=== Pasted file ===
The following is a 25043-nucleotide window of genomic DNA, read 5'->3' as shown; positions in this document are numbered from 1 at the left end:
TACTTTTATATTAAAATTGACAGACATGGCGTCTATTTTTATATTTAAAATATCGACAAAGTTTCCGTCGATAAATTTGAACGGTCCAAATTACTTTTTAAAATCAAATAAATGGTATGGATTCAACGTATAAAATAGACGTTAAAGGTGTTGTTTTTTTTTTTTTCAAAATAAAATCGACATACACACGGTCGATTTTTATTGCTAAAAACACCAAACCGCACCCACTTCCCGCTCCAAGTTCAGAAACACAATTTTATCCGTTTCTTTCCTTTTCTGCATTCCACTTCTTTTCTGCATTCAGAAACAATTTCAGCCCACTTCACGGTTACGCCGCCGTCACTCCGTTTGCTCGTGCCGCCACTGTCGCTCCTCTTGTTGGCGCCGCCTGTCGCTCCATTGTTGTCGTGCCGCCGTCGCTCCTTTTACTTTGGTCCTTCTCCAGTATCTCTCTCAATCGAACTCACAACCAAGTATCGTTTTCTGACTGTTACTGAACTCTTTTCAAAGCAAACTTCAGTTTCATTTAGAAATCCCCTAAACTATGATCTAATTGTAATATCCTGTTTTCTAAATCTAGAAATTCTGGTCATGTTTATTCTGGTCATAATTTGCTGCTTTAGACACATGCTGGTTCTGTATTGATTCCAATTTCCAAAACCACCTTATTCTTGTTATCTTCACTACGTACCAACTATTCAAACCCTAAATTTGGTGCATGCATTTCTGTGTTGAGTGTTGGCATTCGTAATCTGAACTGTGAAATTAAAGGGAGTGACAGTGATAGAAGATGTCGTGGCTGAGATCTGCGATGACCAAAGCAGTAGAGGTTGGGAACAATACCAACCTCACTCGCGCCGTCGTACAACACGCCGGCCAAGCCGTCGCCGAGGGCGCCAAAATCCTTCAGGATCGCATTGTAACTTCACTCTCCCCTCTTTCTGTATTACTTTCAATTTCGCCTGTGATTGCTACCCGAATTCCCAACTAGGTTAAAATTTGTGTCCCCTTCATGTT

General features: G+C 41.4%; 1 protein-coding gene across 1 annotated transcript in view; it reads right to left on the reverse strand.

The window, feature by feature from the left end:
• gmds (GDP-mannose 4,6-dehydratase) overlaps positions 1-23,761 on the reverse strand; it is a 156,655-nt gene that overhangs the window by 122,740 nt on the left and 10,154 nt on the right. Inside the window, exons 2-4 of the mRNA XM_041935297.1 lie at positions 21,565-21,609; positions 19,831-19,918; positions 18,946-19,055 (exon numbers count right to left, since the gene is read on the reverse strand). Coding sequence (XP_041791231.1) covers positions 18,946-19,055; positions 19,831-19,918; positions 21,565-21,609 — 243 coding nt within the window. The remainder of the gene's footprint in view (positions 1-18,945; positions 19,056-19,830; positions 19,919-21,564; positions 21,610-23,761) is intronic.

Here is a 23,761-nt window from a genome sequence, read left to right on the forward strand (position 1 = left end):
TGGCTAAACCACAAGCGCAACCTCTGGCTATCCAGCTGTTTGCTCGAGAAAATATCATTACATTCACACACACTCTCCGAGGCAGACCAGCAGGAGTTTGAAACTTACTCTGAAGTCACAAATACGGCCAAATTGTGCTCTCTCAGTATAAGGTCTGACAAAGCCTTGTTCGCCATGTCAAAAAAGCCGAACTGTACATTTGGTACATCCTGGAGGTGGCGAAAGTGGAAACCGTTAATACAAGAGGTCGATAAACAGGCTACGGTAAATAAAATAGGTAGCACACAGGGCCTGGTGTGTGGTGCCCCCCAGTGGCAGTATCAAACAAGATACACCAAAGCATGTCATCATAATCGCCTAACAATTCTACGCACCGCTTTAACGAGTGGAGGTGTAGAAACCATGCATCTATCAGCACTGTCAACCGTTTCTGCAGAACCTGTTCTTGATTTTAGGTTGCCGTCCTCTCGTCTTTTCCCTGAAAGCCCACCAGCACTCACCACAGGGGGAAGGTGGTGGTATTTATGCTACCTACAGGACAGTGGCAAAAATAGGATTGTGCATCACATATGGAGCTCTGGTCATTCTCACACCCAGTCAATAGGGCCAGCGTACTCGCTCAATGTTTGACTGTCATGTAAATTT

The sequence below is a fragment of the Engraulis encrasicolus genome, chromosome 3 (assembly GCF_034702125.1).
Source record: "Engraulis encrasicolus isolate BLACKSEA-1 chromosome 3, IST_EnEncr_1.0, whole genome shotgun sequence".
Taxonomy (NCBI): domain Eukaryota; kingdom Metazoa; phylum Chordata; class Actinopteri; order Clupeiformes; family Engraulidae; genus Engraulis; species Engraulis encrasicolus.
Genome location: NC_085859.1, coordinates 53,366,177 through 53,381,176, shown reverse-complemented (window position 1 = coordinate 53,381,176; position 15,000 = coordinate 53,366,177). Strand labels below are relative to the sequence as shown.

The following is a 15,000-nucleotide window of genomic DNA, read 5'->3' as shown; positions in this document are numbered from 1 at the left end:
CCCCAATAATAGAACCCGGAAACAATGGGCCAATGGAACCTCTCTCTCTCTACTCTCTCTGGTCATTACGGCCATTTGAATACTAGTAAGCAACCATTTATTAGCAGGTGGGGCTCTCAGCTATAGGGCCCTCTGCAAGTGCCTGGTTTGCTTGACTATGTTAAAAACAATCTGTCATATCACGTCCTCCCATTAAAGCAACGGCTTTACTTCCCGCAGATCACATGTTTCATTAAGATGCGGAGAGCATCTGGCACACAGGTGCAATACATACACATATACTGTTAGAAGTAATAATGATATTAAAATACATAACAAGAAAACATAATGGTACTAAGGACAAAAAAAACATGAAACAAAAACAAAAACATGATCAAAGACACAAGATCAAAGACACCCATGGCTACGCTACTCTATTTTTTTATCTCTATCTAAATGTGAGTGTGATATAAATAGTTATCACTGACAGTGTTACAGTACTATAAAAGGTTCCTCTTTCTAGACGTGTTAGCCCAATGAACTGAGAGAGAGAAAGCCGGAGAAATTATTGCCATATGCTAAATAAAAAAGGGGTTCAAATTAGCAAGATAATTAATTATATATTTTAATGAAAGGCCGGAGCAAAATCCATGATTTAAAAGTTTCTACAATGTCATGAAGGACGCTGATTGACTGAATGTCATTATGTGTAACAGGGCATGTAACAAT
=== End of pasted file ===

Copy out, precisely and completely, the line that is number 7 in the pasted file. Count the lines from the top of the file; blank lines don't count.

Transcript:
TGGCTAAACCACAAGCGCAACCTCTGGCTATCCAGCTGTTTGCTCGAGAAAATATCATTACATTCACACACACTCTCCGAGGCAGACCAGCAGGAGTTTGAAACTTACTCTGAAGTCACAAATACGGCCAAATTGTGCTCTCTCAGTATAAGGTCTGACAAAGCCTTGTTCGCCATGTCAAAAAAGCCGAACTGTACATTTGGTACATCCTGGAGGTGGCGAAAGTGGAAACCGTTAATACAAGAGGTCGATAAACAGGCTACGGTAAATAAAATAGGTAGCACACAGGGCCTGGTGTGTGGTGCCCCCCAGTGGCAGTATCAAACAAGATACACCAAAGCATGTCATCATAATCGCCTAACAATTCTACGCACCGCTTTAACGAGTGGAGGTGTAGAAACCATGCATCTATCAGCACTGTCAACCGTTTCTGCAGAACCTGTTCTTGATTTTAGGTTGCCGTCCTCTCGTCTTTTCCCTGAAAGCCCACCAGCACTCACCACAGGGGGAAGGTGGTGGTATTTATGCTACCTACAGGACAGTGGCAAAAATAGGATTGTGCATCACATATGGAGCTCTGGTCATTCTCACACCCAGTCAATAGGGCCAGCGTACTCGCTCAATGTTTGACTGTCATGTAAATTT